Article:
Ed Lynskey writes crime fiction stories and novels.
His books feature Private Investigator Frank Johnson and include the collection of short stories, Out of Town a Few Days (BooksForABuck, 2004) and the novels, The Dirt-Brown Derby (Mundania, 2006) and The Blue Cheer (Point Blank/Wildside Press, 2007).
Two more P.I. Frank Johnson titles, Pelham Fell Here (Mundania) and Troglodytes (Mundania) will be published in mid-2008 and 2009 respectively.
Lynskey is also the author of A Clear Path to Cross (Ramble House, 2008), a collection of P.I. Sharon Knowles short stories about the female private detective’s adventures; and The Quetzal Motel (Mundania, 2008), a science fiction novel featuring a family-run motel that has a pair of peculiar guests staying over, and how they rock a small town.
In this interview, Ed Lynskey talks about his concerns as a writer.
When did you start writing?
My writing long fiction seriously kicked off shortly after the Y2K scare in 2001. I’m not sure if there’s any correlation with the timing. Before the novels, I’d written short stuff like poems and stories for about twenty years and established a good “in-print” track record.
I made a bet with myself that I could evolve from writing poems and tackle something meatier like novels. To discover what venue of fiction I had any aptitude for, I wrote stories in several genres, including science fiction, literary, fantasy, horror, and mystery. Based on my sales and personal preferences, I then narrowed my scope to concentrate efforts on mystery with occasional forays into literary and science fiction. I’ve been satisfied with this approach.
Ninety-five percent of my creative fiction now is focused on mystery or crime fiction. John Lescroart has described my P.I. books as “Appalachian Noir”, though my recent settings have been rooted to Washington, D.C. and its environs.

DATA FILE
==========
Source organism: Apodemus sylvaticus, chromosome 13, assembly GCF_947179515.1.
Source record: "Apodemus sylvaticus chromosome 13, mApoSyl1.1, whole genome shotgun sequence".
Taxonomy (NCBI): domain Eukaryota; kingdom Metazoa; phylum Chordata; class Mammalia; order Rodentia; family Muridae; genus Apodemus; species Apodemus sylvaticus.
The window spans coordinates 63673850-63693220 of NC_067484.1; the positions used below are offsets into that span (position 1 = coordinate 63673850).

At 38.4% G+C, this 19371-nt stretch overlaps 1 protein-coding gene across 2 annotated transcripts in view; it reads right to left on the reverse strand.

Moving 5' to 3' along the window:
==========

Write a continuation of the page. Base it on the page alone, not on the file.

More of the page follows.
Who is your target audience?
I try to incorporate the elements in my fiction that appeal to both male and female readers.
My motivation is pretty straightforward: to reach a broad-based readership since what I write is mainly commercial fiction.
Who has influenced you most?
I draw on different writers for different aspects I seek to fuse in my fiction.
For the noirish undertones, I admire such meisters as Ken Bruen, Allan Guthrie, and Megan Abbott. The literary voice I strive for is best exemplified by Ed Gorman, Ed Dee, and Steve Hamilton. Exemplary uses of modern rural people and atmosphere are offered by J.D. Rhoades, William Kent Krueger, and Bill Crider. The perfect-pitch ears for writing dialogue include Charlie Stella, Barbara D’Amato, Anne Frasier, and Jerry Healy. For exciting courtroom drama, I read John Lescroart and Linda Fairstein. Finally, for their sheer clarity of expression I cite Bill Pronzini and John Lutz.
That’s a bunch of names, but it defines the writing models I use to create my own long narratives.
How have your personal experiences influenced your writing?
I grew up in a small town in the rural foothills of Virginia, the singlemost factor influencing my early novels in terms of setting. Almost a decade ago, we relocated to live in a Virginia suburb outside Washington, D.C. and an urban/suburban setting has seeped into my latest projects. Why? I suppose we use whatever is at hand to create the fabric of fiction.
What are your main concerns as a writer?
One thing that obsesses me is “getting it right”, and I probably over-research different aspects, especially in my four detective books. The challenge is to weave the details and “local color” into a seamless narrative -- never an easy task. I strive to avoid information dumps.